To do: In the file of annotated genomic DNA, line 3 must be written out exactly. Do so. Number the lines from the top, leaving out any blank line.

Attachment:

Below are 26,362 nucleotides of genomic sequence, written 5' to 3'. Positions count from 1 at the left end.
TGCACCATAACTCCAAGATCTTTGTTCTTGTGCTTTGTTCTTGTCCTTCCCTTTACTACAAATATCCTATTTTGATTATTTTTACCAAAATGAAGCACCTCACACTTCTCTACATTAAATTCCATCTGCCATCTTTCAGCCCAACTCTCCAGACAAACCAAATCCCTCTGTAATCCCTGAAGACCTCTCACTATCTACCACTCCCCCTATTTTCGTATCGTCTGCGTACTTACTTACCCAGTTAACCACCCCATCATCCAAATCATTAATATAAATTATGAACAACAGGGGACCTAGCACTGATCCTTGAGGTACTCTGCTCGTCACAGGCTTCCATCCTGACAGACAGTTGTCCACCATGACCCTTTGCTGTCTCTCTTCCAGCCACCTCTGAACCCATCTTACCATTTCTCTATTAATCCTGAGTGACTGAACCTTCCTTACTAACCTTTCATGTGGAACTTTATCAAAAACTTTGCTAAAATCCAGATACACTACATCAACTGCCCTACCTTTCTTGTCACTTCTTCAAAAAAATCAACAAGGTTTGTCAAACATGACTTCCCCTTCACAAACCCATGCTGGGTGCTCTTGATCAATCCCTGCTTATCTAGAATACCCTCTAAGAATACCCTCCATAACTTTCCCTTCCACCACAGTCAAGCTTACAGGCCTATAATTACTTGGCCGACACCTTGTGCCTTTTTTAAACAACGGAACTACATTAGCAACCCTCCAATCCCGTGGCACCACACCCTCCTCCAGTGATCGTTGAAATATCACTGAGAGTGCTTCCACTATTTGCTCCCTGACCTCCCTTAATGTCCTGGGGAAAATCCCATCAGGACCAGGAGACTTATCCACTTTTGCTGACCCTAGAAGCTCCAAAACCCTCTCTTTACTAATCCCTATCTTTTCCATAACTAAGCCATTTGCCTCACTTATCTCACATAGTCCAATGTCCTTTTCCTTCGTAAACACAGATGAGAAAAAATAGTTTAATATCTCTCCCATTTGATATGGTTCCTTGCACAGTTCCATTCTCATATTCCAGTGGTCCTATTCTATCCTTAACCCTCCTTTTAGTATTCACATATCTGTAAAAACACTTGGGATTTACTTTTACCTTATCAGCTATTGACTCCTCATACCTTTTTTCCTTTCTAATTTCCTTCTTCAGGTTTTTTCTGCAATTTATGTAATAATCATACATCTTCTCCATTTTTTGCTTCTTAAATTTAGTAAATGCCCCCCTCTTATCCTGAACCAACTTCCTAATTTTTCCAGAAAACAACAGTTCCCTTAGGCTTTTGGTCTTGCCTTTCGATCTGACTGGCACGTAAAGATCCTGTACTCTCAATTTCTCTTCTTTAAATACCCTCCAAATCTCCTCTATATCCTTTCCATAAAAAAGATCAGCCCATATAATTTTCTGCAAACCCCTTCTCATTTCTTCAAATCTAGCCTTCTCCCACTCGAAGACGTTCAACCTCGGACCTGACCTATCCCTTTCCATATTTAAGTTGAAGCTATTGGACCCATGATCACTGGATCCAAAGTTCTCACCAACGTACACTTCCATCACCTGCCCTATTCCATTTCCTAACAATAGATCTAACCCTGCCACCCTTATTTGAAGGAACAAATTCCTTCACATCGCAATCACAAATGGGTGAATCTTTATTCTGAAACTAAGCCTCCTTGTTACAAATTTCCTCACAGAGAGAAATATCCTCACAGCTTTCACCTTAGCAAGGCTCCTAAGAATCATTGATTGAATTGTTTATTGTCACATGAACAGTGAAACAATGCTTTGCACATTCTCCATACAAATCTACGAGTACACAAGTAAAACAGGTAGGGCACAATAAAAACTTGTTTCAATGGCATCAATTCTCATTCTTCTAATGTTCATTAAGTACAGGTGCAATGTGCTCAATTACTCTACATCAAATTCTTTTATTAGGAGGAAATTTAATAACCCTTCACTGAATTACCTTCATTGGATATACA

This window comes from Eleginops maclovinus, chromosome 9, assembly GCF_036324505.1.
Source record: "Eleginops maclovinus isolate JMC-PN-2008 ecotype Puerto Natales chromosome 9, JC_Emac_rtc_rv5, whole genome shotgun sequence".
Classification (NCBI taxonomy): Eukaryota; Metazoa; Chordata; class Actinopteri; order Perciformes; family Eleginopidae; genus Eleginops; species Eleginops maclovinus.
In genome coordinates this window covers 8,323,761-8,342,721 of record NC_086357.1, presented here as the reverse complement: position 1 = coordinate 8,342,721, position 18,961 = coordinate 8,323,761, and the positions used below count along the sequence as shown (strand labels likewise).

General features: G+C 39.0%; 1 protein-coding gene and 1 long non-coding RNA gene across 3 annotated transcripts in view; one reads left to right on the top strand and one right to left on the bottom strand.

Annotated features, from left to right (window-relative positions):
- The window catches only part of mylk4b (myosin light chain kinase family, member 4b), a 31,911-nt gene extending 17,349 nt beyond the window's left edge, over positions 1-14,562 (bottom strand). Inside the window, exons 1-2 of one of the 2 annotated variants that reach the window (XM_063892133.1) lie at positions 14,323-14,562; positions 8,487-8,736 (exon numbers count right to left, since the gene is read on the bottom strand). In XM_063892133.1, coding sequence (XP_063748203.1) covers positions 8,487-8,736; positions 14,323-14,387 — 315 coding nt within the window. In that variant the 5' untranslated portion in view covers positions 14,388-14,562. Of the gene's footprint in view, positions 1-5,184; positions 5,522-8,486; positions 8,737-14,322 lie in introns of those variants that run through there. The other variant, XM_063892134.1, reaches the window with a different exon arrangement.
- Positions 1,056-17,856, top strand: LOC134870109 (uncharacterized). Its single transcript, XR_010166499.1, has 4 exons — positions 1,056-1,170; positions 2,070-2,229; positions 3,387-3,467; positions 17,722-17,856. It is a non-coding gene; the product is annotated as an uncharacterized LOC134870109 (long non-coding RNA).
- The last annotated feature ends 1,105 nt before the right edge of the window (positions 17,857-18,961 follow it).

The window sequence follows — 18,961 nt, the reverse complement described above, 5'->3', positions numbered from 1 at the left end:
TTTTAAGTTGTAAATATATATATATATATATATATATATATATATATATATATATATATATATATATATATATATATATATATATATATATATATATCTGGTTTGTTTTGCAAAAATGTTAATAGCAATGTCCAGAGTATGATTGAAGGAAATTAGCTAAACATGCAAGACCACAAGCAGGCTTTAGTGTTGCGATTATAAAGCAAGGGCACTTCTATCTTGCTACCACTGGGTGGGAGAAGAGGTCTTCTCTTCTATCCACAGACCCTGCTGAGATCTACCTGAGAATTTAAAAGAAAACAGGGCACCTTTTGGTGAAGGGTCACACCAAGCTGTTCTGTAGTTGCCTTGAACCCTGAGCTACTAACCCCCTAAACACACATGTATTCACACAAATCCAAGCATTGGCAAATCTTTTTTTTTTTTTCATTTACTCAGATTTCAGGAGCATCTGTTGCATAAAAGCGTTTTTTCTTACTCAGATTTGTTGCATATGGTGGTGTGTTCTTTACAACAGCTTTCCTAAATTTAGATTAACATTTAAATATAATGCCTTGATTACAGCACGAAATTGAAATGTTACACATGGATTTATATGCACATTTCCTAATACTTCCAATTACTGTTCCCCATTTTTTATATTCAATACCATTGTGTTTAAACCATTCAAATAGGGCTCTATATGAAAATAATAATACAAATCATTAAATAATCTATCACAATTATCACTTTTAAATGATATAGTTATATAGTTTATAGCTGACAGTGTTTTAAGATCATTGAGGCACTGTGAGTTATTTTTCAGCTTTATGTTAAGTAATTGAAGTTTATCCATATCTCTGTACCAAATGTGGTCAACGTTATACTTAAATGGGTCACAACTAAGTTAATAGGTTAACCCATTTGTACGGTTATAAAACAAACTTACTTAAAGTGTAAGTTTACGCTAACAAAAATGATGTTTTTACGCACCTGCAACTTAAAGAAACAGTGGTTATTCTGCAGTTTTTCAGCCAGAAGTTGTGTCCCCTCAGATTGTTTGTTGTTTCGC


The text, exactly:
This window comes from Eleginops maclovinus, chromosome 9, assembly GCF_036324505.1.